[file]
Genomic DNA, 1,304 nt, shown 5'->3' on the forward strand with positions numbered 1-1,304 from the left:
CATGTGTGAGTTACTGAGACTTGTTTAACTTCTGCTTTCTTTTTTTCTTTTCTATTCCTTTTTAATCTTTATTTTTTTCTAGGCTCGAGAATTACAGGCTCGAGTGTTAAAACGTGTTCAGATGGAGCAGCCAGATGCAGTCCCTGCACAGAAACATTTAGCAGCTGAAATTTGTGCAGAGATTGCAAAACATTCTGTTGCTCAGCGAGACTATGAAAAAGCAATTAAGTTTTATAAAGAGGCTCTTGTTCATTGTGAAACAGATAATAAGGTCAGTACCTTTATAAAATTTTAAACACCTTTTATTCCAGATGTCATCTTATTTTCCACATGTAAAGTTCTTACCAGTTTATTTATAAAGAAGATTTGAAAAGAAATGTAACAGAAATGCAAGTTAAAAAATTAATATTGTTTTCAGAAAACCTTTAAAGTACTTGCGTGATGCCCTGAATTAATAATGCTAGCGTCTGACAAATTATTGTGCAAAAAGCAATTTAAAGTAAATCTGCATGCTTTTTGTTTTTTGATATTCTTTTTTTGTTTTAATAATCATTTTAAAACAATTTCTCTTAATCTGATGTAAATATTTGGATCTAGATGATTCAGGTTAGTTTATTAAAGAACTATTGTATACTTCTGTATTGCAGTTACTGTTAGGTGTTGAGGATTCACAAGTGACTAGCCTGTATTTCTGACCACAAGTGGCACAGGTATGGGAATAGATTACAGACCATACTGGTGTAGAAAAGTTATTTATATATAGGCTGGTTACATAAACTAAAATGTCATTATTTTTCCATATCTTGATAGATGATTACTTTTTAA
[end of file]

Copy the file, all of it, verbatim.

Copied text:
Genomic DNA, 1,304 nt, shown 5'->3' on the forward strand with positions numbered 1-1,304 from the left:
CATGTGTGAGTTACTGAGACTTGTTTAACTTCTGCTTTCTTTTTTTCTTTTCTATTCCTTTTTAATCTTTATTTTTTTCTAGGCTCGAGAATTACAGGCTCGAGTGTTAAAACGTGTTCAGATGGAGCAGCCAGATGCAGTCCCTGCACAGAAACATTTAGCAGCTGAAATTTGTGCAGAGATTGCAAAACATTCTGTTGCTCAGCGAGACTATGAAAAAGCAATTAAGTTTTATAAAGAGGCTCTTGTTCATTGTGAAACAGATAATAAGGTCAGTACCTTTATAAAATTTTAAACACCTTTTATTCCAGATGTCATCTTATTTTCCACATGTAAAGTTCTTACCAGTTTATTTATAAAGAAGATTTGAAAAGAAATGTAACAGAAATGCAAGTTAAAAAATTAATATTGTTTTCAGAAAACCTTTAAAGTACTTGCGTGATGCCCTGAATTAATAATGCTAGCGTCTGACAAATTATTGTGCAAAAAGCAATTTAAAGTAAATCTGCATGCTTTTTGTTTTTTGATATTCTTTTTTTGTTTTAATAATCATTTTAAAACAATTTCTCTTAATCTGATGTAAATATTTGGATCTAGATGATTCAGGTTAGTTTATTAAAGAACTATTGTATACTTCTGTATTGCAGTTACTGTTAGGTGTTGAGGATTCACAAGTGACTAGCCTGTATTTCTGACCACAAGTGGCACAGGTATGGGAATAGATTACAGACCATACTGGTGTAGAAAAGTTATTTATATATAGGCTGGTTACATAAACTAAAATGTCATTATTTTTCCATATCTTGATAGATGATTACTTTTTAA